10. Start off slowly until the entire process becomes natural and comfortable.
Perfecting Your Technique
1. Work on receiving the ball coming to you on either side, high or low.
2. Get into your throwing position as you are receiving the ball.
3. To be best prepared to make a quick throw, catch the ball with both hands so that the ball can be
transferred easily to your throwing hand.
4. Get your body moving as you receive the ball so that your step toward the receiver is a natural part of
making the catch. A short hop or "crow-step" will give your body momentum to make the throw.
5. Try to get set before throwing. Avoid throwing off balance unless it is the only way to make the play
6. Practice getting rid of the ball quickly -- infielders to get a fast runner, and outfielders to nail the runner
tagging-up or stretching a hit. Imagine various game situations as you toss and practice.
Three Things That Make a Good Ballplayer
1. Balance inside of back and stride foot
2. Stay Tall/head over pivot foot/have inward knee on pivot leg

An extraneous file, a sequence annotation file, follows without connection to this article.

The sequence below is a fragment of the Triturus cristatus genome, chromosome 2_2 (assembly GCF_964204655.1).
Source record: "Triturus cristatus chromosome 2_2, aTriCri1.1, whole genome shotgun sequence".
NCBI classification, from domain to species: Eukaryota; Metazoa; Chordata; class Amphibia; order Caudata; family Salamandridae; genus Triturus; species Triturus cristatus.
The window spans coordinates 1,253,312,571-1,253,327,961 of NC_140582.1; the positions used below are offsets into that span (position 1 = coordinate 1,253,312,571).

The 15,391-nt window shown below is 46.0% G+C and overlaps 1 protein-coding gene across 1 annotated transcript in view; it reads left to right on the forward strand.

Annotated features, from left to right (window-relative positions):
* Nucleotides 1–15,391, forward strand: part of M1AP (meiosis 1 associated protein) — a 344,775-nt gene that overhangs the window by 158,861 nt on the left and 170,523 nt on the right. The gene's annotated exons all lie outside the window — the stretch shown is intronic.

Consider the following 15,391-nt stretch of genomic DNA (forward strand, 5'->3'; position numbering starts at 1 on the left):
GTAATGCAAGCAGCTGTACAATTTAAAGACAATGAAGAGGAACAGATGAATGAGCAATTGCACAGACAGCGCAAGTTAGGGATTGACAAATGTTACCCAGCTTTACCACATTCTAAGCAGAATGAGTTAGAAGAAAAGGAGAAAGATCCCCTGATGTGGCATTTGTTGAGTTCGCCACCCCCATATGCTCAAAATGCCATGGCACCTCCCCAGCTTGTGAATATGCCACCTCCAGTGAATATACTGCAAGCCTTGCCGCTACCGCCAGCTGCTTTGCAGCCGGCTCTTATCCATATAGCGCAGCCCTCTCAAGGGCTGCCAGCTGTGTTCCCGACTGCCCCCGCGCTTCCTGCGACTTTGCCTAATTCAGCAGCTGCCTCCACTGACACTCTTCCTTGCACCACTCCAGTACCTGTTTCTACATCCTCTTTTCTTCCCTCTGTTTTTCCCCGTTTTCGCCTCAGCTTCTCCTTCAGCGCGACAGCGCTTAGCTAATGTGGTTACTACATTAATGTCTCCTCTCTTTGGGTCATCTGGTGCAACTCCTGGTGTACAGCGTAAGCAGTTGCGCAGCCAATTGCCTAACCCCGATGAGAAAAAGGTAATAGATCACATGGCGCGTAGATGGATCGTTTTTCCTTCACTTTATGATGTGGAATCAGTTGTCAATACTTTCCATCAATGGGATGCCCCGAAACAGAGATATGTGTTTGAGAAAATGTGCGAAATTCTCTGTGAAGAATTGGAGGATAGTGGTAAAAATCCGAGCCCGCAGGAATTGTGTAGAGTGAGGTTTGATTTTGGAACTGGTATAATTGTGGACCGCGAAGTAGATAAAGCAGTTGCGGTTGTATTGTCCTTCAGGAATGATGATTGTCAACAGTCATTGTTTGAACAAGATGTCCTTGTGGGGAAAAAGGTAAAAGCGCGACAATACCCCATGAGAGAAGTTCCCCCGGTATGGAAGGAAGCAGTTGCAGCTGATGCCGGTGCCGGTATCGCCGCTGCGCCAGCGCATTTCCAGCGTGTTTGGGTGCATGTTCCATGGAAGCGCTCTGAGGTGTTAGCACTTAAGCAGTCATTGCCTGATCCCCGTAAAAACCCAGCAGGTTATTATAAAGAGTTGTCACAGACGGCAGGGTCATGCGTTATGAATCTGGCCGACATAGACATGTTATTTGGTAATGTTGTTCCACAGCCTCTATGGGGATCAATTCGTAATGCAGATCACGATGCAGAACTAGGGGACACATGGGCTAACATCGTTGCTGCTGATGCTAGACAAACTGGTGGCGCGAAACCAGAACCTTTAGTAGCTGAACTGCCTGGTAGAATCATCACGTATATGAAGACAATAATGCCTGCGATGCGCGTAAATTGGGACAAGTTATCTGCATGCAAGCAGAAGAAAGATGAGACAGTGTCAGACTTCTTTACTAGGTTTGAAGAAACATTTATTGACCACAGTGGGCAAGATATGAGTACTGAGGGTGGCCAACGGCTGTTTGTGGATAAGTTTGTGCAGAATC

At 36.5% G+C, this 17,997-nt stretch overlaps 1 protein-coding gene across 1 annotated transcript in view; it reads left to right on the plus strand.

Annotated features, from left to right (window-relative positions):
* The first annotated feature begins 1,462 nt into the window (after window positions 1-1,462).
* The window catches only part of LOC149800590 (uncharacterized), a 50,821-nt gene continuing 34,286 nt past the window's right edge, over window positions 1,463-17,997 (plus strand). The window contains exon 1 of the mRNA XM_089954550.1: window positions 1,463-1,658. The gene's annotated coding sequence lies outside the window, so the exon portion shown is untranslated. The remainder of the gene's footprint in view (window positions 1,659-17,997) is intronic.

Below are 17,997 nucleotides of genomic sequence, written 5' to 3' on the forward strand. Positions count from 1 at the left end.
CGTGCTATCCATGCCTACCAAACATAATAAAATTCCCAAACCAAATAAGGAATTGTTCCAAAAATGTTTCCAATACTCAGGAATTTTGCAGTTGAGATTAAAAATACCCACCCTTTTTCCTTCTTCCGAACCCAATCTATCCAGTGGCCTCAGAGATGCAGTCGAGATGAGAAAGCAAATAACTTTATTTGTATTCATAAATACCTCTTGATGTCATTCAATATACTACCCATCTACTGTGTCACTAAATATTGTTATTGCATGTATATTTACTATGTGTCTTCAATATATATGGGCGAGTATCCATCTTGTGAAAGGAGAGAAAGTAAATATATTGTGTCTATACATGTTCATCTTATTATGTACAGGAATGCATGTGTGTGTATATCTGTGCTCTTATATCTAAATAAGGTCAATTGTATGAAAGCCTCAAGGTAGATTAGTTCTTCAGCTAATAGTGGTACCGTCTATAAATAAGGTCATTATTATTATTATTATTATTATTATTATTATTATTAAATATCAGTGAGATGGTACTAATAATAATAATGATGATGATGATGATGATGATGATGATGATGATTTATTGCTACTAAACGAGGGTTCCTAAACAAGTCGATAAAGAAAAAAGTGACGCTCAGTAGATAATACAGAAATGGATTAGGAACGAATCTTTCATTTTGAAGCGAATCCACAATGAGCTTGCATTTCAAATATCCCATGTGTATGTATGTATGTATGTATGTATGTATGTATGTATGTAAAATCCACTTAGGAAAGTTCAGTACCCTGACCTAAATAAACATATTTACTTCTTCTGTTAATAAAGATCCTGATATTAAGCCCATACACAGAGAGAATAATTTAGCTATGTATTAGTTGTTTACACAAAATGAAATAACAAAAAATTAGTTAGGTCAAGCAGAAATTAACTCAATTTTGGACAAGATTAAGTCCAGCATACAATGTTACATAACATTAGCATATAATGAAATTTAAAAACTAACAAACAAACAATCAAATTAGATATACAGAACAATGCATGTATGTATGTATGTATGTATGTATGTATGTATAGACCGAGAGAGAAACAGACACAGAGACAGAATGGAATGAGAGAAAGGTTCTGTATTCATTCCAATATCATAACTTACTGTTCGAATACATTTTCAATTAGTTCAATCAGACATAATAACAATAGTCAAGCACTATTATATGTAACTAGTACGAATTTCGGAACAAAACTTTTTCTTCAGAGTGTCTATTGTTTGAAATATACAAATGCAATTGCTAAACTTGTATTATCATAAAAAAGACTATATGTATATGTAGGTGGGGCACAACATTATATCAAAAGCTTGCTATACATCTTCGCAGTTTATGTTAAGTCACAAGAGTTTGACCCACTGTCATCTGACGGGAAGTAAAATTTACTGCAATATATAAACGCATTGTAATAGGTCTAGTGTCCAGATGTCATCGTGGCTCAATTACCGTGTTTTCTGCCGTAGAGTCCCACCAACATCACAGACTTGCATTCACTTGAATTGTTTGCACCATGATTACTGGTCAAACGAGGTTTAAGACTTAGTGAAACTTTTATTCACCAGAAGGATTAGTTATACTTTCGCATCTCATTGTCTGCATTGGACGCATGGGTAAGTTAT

3. Lift Leg, let foot hang/front hip higher than back hip Rotate and show front pocket/Pause and balance
4. Hands close to body
5. Fingers on top of ball, thumb underneath/extend wrist
6. Elbows slightly in front of shoulder
7. Pivot knee relaxed & unlocked/Toe slightly open
8. Forward Movement
No movement until knee drops
1. Break hands as knee drops, thumbs down, force elbows up/ extend wrist
2. Lead with hip, keep R(RH) shoulder back momentarily/front hip higher than rear
3. Move side of hip, leg, foot forward, stay closed
4. Resist Turning Keep elbows in front of shoulders , shoulders on Line
5. Elbows shoulder high
Stride ball of foot to ball of foot
1. Front shoulder closed until foot plant
2. Head at center of triangle up to foot plant
3. Elbows shoulder high
4. Ball facing SS (RH) 2nd (LH), fingers on top of ball/wrist forward
5. Eyes level
6. Land plant foot slightly closed, on ball of foot
7. Firm plant foot, Thigh at 135 degree angle for release